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Editorial: Power of cooperation helps end Navajo Generating Station

First Published Jul 29 2014 03:52PM      Last Updated Jul 29 2014 03:52 pm

There was a lot of outside pressure to make a deal.

The U.S. Environmental Protection Agency was breathing down the neck of the Navajo Generating Station, which sits on the Arizona side of Lake Powell, threatening to effectively shut down what’s known as the largest coal-fired power plant in the American West.

Meanwhile, some of the facility’s biggest customers — particularly the Los Angeles Department of Water and Power — had announced that it was getting out of the market for what it considers dirty energy, such as the coal-fired Navajo plant.

Still, the folks at Salt River Project, the large Arizona-based utility that owns Navajo Generating Station, could have forced the EPA to go through a long regulatory and judicial process, trying to keep the plant operating, at full power, past the 2044 end date that has now been agreed to.

And those concerned about the impact the plant has on the environment — including but not limited to the haze that too often settles over what should be the clear skies over the Grand Canyon and 10 other national parks and wilderness areas — could also have played judicial hardball and tried to shut the thing down much sooner. Which would have had unpleasant reverberations for many people in Arizona and on its Indian reservations.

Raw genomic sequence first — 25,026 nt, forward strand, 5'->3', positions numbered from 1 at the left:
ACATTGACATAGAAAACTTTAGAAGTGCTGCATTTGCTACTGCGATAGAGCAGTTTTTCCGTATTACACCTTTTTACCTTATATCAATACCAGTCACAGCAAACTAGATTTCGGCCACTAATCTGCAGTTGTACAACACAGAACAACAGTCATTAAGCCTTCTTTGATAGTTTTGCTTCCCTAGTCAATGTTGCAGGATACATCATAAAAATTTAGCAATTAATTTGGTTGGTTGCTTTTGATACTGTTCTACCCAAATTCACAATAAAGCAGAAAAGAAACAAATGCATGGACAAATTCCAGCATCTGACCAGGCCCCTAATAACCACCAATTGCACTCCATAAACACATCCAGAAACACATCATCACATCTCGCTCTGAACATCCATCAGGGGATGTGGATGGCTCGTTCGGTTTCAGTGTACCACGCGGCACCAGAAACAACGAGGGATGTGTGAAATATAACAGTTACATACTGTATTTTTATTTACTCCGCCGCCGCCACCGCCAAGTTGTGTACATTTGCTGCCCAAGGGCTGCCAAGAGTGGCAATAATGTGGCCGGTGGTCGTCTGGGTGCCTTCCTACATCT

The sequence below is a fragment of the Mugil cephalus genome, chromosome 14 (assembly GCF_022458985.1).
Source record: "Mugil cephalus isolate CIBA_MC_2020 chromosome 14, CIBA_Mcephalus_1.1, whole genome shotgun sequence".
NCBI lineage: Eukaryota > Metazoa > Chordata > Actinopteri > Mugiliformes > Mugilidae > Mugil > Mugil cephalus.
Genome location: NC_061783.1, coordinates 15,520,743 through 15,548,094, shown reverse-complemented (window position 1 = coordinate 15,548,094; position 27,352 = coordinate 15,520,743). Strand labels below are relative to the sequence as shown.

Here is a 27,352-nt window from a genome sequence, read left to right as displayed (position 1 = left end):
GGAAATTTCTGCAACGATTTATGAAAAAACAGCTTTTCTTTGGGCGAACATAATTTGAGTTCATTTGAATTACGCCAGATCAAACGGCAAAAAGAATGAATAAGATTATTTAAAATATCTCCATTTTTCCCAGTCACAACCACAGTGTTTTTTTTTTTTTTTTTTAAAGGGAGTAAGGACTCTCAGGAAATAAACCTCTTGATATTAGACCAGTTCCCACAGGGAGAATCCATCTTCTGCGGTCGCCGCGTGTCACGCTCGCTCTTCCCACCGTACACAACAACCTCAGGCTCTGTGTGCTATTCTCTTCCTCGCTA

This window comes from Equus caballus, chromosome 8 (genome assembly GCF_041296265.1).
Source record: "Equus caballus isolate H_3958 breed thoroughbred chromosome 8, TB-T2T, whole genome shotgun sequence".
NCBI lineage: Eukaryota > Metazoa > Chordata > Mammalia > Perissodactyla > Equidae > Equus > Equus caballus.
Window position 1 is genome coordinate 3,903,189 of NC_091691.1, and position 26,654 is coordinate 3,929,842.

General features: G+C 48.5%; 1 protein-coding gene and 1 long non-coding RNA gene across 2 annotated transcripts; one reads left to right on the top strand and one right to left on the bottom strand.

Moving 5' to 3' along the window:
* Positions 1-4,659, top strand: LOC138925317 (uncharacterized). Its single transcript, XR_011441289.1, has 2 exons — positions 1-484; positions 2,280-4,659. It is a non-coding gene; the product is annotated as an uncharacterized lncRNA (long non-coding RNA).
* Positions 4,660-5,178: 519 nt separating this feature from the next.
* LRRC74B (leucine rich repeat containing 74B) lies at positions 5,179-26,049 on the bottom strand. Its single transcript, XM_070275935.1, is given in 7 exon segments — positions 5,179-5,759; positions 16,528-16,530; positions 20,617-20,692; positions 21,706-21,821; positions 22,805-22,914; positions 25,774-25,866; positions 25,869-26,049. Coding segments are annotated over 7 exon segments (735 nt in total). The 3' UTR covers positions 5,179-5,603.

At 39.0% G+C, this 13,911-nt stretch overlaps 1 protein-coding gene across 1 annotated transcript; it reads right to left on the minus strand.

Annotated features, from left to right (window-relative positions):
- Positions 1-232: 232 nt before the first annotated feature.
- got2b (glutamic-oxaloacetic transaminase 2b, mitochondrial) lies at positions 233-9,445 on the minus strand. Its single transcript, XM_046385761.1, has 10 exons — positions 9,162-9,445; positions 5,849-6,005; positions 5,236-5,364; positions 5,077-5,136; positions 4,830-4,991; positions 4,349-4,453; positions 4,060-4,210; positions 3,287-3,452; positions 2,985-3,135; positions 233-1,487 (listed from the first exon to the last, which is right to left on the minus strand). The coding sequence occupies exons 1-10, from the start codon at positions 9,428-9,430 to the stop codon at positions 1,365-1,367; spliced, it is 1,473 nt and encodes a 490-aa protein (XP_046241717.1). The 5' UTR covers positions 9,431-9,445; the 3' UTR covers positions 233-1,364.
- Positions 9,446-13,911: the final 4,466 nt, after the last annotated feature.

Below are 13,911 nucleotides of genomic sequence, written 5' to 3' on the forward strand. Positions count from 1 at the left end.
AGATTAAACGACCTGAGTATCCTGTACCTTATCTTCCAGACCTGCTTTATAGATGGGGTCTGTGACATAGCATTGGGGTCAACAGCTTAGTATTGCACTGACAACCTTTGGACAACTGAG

Instead, many of those with a big interest in how the matter was to play out got together, convinced EPA to hold off and, just the other day, won the regulatory agency’s approval for their alternative.

The adopted plan will reduce power generated — and emissions released — by a third by the year 2020. It will also require the installation of more up-to-date pollution-control systems, designed to cut nitrogen-oxide emissions by 80 percent by 2030.

The deal was not imposed by EPA, though it was prepared to do so if necessary. It was worked out by a committee of stakeholders, including the plant’s owners, area environmental activists, Indian nations and others who will have to get along without NGS.

The end of NGS won’t just mean a lost revenue source for the utility. It will mean higher water costs and other impacts on the nearby Navajo and Hopi tribal areas, as well as the systems that bring water to the large cities of Phoenix and Tucson.

The days of the fossil-fuel economy are numbered. And even as we continue to rely on one such form of energy — natural gas — King Coal is destined to lose its energy crown.

It is to the great credit of all involved that those affected by the future of NGS got together and worked it out.





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